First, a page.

Erdoğan using politics of disruption to secure place in world order - Reuters

Turkish President Recep Tayyip Erdoğan’s strong support for Azerbaijan in its conflict with Armenia over Nagorno-Karabakh is a strategy priority for him, Reuters said in a report on Wednesday.

Turkey favours disruptions of the status quo in regional politics, as it sees the previous status quo to be counter to its interests, Robert Bosch Academy fellow Galip Dalay told Reuters.

For Erdoğan, Turkey’s military interventions on foreign soil are a strategic flex of muscles to retain support at home, Reuters said.

The Nagorno-Karabakh conflict has continued since the dissolution of the Soviet Union, and in the decades since the region has remained an official part of Azerbaijan while an ethnic Armenian majority have held control in the enclave.

“Turkey wants to undermine this,” Dalay said, “even if it cannot fully determine it,” as Russia has traditionally had influence in the region.

Russia maintains good relations with both sides in the conflict, and Turkey is betting on maintaining its relations with Russia despite taking a definitive side in it.

Turkey’s investment in armed drone technologies, implemented by Baykar Defence, which is owned by Erdoğan’s in-laws, has given it confidence in warfare in Syria, Libya and Iraq. Azerbaijan’s army also has Bayraktar drones in its arsenal, and they have been used extensively in the current conflict.

An unnamed senior official in Ankara told Reuters that Turkey provided infrastructure and support for the drones, but was not involved on the ground.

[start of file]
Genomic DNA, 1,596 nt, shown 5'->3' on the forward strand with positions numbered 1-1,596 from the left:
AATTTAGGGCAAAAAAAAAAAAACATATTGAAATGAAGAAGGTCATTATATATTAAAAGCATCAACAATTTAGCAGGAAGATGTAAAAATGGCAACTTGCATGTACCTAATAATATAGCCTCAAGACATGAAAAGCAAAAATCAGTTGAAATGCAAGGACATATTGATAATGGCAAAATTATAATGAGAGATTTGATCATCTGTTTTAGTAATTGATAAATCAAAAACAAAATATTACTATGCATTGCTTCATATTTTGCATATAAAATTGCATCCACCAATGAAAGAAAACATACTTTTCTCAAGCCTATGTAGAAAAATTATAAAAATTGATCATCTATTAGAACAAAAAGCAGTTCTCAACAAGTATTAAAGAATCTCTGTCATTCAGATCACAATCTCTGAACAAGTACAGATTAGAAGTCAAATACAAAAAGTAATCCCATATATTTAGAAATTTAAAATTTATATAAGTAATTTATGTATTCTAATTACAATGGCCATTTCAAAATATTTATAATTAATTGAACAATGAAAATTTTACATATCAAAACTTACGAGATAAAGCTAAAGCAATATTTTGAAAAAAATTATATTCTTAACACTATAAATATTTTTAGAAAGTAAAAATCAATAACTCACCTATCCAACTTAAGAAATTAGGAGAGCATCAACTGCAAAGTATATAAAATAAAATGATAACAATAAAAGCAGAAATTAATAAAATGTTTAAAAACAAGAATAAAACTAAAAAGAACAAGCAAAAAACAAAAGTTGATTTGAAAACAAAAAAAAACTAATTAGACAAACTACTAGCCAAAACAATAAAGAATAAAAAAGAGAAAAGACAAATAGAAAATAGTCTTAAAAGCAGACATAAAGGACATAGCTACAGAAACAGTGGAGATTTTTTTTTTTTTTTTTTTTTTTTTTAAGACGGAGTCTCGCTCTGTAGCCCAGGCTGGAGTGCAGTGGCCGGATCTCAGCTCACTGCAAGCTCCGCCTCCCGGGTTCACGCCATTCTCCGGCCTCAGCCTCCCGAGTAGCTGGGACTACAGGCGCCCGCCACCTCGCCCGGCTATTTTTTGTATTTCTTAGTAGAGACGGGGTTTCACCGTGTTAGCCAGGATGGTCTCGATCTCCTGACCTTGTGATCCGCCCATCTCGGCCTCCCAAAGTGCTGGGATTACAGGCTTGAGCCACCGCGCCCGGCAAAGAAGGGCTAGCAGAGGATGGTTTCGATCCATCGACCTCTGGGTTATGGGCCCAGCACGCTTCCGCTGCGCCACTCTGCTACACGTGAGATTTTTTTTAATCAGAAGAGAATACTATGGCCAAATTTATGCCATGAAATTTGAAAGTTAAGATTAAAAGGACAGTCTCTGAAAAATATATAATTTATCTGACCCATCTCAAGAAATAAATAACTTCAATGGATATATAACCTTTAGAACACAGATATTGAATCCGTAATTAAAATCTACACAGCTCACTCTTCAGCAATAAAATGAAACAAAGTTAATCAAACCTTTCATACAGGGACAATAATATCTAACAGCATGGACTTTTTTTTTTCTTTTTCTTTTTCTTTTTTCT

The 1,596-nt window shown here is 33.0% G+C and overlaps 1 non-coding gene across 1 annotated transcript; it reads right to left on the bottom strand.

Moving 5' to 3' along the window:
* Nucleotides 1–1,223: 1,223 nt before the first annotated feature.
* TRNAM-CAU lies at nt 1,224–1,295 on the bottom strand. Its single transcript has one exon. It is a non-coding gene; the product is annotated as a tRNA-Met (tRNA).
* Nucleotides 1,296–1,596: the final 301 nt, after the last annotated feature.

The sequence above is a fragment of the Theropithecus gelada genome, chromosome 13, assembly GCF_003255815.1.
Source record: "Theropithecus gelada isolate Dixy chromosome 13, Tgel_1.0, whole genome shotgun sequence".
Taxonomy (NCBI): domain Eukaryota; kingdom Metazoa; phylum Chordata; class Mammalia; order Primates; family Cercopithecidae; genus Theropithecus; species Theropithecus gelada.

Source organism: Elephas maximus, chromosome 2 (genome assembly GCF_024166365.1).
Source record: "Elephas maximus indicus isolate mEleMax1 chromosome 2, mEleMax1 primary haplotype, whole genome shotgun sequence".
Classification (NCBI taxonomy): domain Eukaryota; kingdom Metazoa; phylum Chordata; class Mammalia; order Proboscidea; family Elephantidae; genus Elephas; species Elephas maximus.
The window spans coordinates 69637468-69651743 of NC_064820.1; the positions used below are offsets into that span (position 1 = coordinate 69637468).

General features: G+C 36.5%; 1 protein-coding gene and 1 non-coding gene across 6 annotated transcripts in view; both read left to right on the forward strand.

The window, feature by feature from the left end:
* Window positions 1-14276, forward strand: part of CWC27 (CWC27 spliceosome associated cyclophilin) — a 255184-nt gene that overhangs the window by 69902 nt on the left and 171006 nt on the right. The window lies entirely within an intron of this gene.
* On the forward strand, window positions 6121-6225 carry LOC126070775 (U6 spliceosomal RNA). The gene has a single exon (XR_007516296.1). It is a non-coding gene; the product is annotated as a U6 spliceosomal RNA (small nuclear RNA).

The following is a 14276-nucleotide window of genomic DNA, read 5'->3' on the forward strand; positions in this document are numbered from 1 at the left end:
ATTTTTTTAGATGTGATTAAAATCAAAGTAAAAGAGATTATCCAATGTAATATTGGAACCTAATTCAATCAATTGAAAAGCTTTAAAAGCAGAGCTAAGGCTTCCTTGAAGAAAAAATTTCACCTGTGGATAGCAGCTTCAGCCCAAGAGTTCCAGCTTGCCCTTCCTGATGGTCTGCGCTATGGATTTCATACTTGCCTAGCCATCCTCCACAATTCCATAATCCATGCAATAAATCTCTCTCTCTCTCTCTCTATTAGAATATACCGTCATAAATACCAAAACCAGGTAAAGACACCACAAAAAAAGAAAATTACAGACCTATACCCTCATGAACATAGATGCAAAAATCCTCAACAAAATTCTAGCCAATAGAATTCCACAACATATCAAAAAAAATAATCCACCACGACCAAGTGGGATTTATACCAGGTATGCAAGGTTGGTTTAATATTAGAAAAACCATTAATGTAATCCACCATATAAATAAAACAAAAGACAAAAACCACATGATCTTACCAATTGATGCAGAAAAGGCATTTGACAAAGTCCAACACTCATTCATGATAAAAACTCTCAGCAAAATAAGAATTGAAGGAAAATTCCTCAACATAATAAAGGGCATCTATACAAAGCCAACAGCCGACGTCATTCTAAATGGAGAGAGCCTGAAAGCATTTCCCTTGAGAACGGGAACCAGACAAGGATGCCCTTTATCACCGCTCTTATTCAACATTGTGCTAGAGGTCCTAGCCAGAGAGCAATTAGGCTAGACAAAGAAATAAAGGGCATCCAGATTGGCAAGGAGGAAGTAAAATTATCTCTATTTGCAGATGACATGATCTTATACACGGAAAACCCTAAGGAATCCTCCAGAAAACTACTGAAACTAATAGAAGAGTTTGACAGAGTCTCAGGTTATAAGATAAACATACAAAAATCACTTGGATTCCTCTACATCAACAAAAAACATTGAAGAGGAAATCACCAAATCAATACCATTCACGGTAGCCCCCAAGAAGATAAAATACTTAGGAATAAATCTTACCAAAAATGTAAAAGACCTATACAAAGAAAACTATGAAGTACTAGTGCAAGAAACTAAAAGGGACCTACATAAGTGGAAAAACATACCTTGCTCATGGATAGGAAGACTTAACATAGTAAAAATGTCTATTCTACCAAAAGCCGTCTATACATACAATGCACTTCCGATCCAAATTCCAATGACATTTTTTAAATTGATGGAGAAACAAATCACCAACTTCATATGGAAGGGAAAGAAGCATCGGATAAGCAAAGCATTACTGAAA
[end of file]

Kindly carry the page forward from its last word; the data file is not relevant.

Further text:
Turkish officials, including Erdoğan himself, have expressed support for Azerbaijan’s point of view, where it says the conflict could end if the Armenian occupation ends. Erdoğan believes the Organization for Security and Co-operation in Europe (OSCE) Minsk group, which spearheads efforts for a peaceful resolution in Nagorno-Karabakh, has neglected the crisis, and is not suitable to lead peacemaking efforts. Turkish Foreign Minister Mevlüt Çavuşoğlu has criticised the group’s neutral stance on the conflict, again expressing support for Azerbaijan.

Turkey’s opposition generally agrees with the government on the matter, with main opposition leader Kemal Kılıçdaroğlu also identifying Armenia as an occupying force.

Erdoğan’s government has benefited from Turkey’s involvement in military conflicts abroad, appeasing nationalist groups it is allied with, Reuters said, despite the fallout from the COVID-19 coronavirus pandemic and the continued depreciation of the economy and Turkey’s currency. Reuters cited a study by leading Turkish pollster Metropoll, saying Erdoğan’s approval rating rose by five percent in the last month following a standoff with the European Union over territorial rights in the Eastern Mediterranean.

While “ultimately it’s the economy that determines the political contest,” think tank Center for Economics and Foreign Policy Studies’ (EDAM) chairman Sinan Ülgen told Reuters, “all of these conflicts out there boost the perception that Turkey is a country under siege, rightly or wrongly.”

Ratings agency Moody’s has warned of a balance-of-payments crisis for Turkey. The lira has lost nearly 25 percent of its value in 2020.

Turkey’s military budget has increased by nearly 90 percent in the last decade, as defence spending reached $7 billion, Reuters said, while the country’s reliance on Azeri gas imports rose by 23 percent in the first half of 2020.

Turkey “cannot think or act small,” with regards to defence spending, Reuters cited another Turkish official as saying. “It’s not preferable but it’s obligatory. Turkey is in the field with the United States and Russia.”

The country is working to fill a power gap in the region as the United States under President Donald Trump have moved to gradually withdraw. Turkish diplomatic efforts continue to contain the conflict in Syria’s northern Idlib province, where Turkey-backed rebels are in control, and Libya, where the country has helped turned the tide in favour of the U.N. -recognised Government of National Accord (GNA).

Turkey has been accused of sending Syrian mercenaries to Nagorno-Karabakh to aid Azerbaijan, but Ankara has denied them. Syrian mercenaries are said to be involved in the Libyan conflict as well.